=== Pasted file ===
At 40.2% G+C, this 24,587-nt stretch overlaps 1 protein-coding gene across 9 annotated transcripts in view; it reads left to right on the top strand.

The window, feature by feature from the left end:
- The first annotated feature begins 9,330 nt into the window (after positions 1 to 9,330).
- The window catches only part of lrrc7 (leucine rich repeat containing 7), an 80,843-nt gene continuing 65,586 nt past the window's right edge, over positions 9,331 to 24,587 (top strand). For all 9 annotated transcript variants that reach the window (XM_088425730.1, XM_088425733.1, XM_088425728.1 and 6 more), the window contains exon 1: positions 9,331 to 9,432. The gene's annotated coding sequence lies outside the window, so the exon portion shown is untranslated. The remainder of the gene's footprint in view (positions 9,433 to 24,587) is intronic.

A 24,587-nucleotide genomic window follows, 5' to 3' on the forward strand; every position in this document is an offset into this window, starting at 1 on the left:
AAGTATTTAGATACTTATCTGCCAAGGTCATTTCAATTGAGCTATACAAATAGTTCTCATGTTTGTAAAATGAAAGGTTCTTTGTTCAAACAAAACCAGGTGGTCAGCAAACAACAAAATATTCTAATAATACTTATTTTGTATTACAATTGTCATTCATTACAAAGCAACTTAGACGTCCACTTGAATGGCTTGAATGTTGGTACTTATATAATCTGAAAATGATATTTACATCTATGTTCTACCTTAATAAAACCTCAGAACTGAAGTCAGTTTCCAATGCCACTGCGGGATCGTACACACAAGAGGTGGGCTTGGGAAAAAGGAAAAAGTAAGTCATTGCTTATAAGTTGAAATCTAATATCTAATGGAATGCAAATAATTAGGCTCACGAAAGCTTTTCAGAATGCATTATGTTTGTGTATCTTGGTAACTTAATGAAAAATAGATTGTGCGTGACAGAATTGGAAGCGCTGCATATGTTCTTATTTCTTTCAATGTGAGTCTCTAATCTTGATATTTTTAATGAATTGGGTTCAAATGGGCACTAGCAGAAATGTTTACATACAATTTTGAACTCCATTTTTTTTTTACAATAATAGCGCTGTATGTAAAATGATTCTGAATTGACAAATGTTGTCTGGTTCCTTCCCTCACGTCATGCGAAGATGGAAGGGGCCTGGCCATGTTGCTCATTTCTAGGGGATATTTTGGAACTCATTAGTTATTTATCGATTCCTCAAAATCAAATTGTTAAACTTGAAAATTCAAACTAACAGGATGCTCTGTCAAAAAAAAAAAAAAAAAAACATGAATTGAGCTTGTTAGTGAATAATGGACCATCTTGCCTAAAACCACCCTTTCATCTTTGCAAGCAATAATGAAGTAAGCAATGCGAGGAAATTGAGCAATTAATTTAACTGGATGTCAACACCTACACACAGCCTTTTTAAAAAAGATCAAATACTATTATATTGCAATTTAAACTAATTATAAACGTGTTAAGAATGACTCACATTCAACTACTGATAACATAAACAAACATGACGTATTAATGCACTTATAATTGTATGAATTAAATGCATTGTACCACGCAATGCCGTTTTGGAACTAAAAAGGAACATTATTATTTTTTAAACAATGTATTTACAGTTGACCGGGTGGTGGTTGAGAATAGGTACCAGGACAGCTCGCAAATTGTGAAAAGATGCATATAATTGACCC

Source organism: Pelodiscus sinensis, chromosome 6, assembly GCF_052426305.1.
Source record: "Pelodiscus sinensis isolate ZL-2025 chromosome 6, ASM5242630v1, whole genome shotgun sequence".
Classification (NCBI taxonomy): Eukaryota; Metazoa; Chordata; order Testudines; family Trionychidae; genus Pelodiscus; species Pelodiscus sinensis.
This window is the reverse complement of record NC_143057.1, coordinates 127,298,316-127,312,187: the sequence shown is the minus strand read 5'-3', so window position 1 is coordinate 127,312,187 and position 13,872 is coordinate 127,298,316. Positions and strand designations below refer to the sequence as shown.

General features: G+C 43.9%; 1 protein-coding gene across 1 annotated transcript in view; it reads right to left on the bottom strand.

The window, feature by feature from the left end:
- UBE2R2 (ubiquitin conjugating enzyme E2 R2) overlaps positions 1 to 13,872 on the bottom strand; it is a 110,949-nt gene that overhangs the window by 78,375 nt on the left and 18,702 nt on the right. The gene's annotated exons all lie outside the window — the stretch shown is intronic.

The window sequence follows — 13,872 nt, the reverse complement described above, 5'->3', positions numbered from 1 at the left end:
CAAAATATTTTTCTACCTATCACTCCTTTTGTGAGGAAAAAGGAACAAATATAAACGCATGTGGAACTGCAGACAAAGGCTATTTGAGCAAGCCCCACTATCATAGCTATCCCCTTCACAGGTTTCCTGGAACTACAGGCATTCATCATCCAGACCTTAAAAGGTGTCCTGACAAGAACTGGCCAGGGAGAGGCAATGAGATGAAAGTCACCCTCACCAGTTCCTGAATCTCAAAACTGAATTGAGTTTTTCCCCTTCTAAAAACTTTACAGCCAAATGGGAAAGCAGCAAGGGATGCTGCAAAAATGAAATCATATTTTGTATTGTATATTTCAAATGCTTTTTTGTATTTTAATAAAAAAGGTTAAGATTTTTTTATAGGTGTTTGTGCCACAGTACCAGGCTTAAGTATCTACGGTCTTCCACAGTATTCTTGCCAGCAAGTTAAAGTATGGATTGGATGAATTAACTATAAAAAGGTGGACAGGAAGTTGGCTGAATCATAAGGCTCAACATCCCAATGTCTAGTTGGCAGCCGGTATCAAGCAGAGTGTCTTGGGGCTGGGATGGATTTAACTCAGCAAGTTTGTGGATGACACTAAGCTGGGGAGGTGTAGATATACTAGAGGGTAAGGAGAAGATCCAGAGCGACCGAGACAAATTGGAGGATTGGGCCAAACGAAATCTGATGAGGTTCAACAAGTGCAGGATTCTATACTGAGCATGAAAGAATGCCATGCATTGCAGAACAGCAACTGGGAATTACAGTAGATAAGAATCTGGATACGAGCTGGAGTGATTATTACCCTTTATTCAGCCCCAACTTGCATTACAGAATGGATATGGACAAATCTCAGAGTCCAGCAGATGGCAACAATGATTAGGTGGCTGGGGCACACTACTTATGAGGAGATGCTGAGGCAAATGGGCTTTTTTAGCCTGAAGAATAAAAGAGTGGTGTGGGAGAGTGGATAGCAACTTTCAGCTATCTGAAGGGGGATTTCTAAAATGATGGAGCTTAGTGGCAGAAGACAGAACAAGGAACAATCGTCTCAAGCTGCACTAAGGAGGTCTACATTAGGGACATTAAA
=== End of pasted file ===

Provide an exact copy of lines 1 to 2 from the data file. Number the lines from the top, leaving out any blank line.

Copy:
At 40.2% G+C, this 24,587-nt stretch overlaps 1 protein-coding gene across 9 annotated transcripts in view; it reads left to right on the top strand.

The window, feature by feature from the left end: